Mickey Kaus is gloating about the Senate’s failure to pass the DREAM Act. This legislation, which would create a new path to citizenship for minor children of undocumented immigrants who have clean records and either join the military or attend college, attracted 52 votes on a “cloture” motion, while only 44 senators voted against closing off debate. (For the vote breakdown, see here.) Most of those voting for cloture were Democrats, but they were joined by a dozen Republicans, including such conservatives as Orrin Hatch and Sam Brownback. Since 60 votes are required to end debate on controversial proposals, the DREAM Act effectively has been killed, for now.
Kaus is happy because he thinks the DREAM Act would have provided an incentive for more illegal immigration. (So does the Bush administration, which opposed this measure.) I don’t think that’s true of the DREAM Act, which applies only to those who have already lived in America for five years prior to the enactment of the law.
In any case, no extra incentives are needed for people to come here, especially from countries such as Mexico that don’t offer as much economic opportunity. They will come no matter what; the question is whether we are going to give them an avenue toward becoming tax-paying citizens or force them to remain underground. There is no better way to assimilate immigrants than through military service, one of the pathways specified by the DREAM Act.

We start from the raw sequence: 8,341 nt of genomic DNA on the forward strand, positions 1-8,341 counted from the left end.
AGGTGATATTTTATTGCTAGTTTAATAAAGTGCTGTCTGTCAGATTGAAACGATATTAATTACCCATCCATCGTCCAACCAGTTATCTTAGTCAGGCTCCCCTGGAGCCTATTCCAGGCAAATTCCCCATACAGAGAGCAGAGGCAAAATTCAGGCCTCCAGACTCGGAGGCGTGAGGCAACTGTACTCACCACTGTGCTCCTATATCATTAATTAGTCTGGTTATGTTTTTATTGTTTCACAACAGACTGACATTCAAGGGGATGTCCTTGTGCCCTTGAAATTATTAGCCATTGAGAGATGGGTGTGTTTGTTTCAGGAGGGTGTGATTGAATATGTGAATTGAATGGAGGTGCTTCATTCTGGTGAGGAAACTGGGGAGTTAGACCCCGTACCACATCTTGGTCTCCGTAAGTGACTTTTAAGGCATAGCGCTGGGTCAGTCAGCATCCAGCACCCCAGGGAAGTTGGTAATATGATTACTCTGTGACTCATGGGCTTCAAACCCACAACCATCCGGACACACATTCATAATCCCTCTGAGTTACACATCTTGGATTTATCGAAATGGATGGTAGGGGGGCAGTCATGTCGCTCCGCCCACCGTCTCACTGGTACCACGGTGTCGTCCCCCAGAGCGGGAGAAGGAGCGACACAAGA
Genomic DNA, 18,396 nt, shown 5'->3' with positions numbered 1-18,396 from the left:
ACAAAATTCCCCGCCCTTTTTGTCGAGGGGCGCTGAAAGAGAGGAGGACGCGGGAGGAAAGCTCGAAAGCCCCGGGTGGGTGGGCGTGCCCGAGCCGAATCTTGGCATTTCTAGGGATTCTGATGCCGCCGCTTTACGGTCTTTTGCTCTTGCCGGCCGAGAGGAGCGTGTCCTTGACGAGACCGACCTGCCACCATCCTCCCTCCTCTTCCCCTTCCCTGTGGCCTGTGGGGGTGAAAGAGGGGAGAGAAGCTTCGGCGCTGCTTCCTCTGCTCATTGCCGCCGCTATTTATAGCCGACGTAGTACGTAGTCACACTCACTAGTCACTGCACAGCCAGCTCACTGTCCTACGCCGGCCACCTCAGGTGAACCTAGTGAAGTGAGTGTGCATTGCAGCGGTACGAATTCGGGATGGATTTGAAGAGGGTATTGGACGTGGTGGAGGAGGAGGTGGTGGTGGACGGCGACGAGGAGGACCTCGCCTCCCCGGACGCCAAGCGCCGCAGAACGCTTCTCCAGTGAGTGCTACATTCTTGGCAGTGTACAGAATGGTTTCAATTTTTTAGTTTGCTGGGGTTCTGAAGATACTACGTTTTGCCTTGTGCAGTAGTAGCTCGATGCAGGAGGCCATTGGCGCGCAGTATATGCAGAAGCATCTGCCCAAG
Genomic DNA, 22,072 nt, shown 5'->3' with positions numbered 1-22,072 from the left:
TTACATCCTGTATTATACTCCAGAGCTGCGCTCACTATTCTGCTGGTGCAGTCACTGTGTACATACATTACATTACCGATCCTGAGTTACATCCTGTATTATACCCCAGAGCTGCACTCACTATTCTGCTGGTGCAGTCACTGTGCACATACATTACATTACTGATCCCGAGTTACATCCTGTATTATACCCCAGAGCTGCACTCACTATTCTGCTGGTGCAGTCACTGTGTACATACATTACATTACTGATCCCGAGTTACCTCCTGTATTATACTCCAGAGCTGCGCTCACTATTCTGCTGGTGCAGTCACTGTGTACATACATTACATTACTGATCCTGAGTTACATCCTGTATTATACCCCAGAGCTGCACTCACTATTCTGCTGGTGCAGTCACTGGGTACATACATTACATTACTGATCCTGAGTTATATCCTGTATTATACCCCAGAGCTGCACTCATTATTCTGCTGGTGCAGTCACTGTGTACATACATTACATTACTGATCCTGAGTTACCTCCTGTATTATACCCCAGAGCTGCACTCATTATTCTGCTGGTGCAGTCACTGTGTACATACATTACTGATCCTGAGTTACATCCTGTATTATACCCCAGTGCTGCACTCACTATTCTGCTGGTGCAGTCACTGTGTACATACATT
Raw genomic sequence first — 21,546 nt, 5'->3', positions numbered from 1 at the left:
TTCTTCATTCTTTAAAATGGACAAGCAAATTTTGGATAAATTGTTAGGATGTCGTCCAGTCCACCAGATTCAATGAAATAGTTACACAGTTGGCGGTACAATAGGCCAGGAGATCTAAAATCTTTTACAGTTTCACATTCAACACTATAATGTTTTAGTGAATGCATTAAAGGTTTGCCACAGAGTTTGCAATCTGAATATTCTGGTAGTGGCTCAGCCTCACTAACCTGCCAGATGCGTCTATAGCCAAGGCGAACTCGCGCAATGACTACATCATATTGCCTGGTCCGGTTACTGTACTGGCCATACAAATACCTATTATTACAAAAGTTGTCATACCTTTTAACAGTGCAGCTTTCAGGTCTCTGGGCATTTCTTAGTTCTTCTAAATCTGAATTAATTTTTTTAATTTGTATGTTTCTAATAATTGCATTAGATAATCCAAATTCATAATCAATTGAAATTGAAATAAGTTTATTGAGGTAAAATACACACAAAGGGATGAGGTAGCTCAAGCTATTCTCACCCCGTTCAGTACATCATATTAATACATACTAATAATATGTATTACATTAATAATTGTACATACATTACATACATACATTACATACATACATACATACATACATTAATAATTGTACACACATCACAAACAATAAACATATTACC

As I’ve argued before on contentions, I think this a good piece of legislation that takes a major step toward one of my dreams: to offer American citizenship to anyone anywhere in the world willing to serve in the American armed forces. This would vastly broaden our recruiting base, allowing the armed forces to sign up all sorts of talented people who are currently prohibited from joining. They would, of course, have to pass background investigations and meet all existing criteria for military service, including English-language proficiency.
I’ve been advocating this idea for several years, and even though it’s not currently possible, I’ve gotten emails from Canadians, Chinese, Dutch, and other foreigners wanting to sign up for our armed forces. All it would take to make their dreams a reality would be for the Secretary of Defense to certify that enlisting them is in the national interest. Legislation isn’t required, although that’s another way this objective could be achieved.